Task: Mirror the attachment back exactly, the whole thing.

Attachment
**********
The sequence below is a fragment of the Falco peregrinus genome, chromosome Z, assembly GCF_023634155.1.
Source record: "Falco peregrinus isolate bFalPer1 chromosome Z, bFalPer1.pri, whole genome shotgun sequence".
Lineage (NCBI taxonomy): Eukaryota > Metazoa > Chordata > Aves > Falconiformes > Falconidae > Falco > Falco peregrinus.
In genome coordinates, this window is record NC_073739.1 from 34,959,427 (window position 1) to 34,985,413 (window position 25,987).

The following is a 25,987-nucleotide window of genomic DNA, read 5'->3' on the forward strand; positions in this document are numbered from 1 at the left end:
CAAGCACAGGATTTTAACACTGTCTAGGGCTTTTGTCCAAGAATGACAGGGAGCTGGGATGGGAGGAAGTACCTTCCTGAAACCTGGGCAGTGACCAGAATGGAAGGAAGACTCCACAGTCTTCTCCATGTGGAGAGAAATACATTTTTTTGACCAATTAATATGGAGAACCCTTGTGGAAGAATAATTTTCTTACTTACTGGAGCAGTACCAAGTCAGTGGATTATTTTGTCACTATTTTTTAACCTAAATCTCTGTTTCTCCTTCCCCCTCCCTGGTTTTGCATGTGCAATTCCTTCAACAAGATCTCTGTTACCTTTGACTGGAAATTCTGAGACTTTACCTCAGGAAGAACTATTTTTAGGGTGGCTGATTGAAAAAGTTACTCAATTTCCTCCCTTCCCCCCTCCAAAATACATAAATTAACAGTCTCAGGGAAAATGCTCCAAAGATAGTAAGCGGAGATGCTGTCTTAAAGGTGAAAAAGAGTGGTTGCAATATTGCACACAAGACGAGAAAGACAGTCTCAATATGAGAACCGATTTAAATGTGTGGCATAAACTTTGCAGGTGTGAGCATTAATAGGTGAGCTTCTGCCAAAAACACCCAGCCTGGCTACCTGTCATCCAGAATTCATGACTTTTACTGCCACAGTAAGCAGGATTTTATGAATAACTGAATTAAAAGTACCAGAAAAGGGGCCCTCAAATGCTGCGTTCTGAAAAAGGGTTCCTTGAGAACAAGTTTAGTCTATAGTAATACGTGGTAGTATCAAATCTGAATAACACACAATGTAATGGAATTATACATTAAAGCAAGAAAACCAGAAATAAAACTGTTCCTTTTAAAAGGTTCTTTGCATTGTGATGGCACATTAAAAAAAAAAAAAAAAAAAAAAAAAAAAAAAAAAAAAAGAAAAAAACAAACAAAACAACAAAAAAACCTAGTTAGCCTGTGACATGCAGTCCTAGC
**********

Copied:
The sequence below is a fragment of the Falco peregrinus genome, chromosome Z, assembly GCF_023634155.1.
Source record: "Falco peregrinus isolate bFalPer1 chromosome Z, bFalPer1.pri, whole genome shotgun sequence".
Lineage (NCBI taxonomy): Eukaryota > Metazoa > Chordata > Aves > Falconiformes > Falconidae > Falco > Falco peregrinus.
In genome coordinates, this window is record NC_073739.1 from 34,959,427 (window position 1) to 34,985,413 (window position 25,987).

The following is a 25,987-nucleotide window of genomic DNA, read 5'->3' on the forward strand; positions in this document are numbered from 1 at the left end:
CAAGCACAGGATTTTAACACTGTCTAGGGCTTTTGTCCAAGAATGACAGGGAGCTGGGATGGGAGGAAGTACCTTCCTGAAACCTGGGCAGTGACCAGAATGGAAGGAAGACTCCACAGTCTTCTCCATGTGGAGAGAAATACATTTTTTTGACCAATTAATATGGAGAACCCTTGTGGAAGAATAATTTTCTTACTTACTGGAGCAGTACCAAGTCAGTGGATTATTTTGTCACTATTTTTTAACCTAAATCTCTGTTTCTCCTTCCCCCTCCCTGGTTTTGCATGTGCAATTCCTTCAACAAGATCTCTGTTACCTTTGACTGGAAATTCTGAGACTTTACCTCAGGAAGAACTATTTTTAGGGTGGCTGATTGAAAAAGTTACTCAATTTCCTCCCTTCCCCCCTCCAAAATACATAAATTAACAGTCTCAGGGAAAATGCTCCAAAGATAGTAAGCGGAGATGCTGTCTTAAAGGTGAAAAAGAGTGGTTGCAATATTGCACACAAGACGAGAAAGACAGTCTCAATATGAGAACCGATTTAAATGTGTGGCATAAACTTTGCAGGTGTGAGCATTAATAGGTGAGCTTCTGCCAAAAACACCCAGCCTGGCTACCTGTCATCCAGAATTCATGACTTTTACTGCCACAGTAAGCAGGATTTTATGAATAACTGAATTAAAAGTACCAGAAAAGGGGCCCTCAAATGCTGCGTTCTGAAAAAGGGTTCCTTGAGAACAAGTTTAGTCTATAGTAATACGTGGTAGTATCAAATCTGAATAACACACAATGTAATGGAATTATACATTAAAGCAAGAAAACCAGAAATAAAACTGTTCCTTTTAAAAGGTTCTTTGCATTGTGATGGCACATTAAAAAAAAAAAAAAAAAAAAAAAAAAAAAAAAAAAAAAGAAAAAAACAAACAAAACAACAAAAAAACCTAGTTAGCCTGTGACATGCAGTCCTAGC